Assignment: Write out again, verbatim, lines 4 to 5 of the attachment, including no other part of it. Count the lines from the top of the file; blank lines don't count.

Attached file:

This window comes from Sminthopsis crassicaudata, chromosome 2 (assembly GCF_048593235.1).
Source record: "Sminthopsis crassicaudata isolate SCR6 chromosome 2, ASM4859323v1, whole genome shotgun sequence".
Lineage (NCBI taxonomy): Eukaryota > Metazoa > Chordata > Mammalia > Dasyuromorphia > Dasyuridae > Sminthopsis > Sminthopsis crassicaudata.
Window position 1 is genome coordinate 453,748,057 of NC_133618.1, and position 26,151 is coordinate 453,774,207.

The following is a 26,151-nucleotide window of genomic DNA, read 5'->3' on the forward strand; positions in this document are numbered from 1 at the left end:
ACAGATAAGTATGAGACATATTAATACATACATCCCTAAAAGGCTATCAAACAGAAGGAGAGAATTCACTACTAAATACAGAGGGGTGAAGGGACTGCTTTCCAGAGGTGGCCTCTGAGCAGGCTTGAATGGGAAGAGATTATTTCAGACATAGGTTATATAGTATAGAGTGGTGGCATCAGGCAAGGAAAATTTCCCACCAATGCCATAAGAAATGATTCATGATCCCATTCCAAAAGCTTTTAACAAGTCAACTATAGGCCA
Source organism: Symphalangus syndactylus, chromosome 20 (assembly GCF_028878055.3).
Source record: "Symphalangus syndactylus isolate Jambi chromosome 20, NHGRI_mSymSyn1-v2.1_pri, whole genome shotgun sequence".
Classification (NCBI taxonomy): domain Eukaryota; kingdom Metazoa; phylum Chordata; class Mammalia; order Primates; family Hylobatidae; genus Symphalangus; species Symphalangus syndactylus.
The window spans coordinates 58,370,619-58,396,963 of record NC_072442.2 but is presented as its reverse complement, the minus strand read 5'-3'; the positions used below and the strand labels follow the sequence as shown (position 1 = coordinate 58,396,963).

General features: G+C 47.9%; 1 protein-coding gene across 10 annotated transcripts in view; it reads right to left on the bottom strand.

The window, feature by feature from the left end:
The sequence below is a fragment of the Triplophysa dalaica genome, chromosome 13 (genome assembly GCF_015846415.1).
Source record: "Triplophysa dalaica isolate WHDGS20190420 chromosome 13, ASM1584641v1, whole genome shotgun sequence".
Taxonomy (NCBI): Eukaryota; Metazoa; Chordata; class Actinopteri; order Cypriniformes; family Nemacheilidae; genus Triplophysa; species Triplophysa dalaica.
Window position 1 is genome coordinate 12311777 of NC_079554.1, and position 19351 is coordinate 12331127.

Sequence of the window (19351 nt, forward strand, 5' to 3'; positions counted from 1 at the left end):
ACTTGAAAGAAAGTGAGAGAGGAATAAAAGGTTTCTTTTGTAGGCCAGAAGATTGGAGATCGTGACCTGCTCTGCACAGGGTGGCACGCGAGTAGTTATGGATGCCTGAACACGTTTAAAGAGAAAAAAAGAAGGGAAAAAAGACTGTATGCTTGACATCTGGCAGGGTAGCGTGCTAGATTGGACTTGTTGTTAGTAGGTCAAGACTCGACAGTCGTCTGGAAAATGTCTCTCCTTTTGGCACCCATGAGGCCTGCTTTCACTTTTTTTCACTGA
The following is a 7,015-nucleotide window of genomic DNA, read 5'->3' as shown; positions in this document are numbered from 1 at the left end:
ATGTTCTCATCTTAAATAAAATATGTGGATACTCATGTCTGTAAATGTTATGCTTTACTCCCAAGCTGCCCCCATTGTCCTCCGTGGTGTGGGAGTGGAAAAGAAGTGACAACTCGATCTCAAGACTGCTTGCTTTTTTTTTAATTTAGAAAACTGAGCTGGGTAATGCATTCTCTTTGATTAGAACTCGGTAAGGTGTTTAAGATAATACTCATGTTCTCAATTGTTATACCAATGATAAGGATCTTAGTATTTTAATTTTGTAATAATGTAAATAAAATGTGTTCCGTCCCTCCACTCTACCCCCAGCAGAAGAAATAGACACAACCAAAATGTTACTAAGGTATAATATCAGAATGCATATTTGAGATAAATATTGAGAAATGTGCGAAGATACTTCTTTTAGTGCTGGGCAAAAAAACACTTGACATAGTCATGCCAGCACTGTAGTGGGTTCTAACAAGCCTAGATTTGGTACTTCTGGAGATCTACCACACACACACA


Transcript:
Window position 1 is genome coordinate 453,748,057 of NC_133618.1, and position 26,151 is coordinate 453,774,207.

The following is a 26,151-nucleotide window of genomic DNA, read 5'->3' on the forward strand; positions in this document are numbered from 1 at the left end: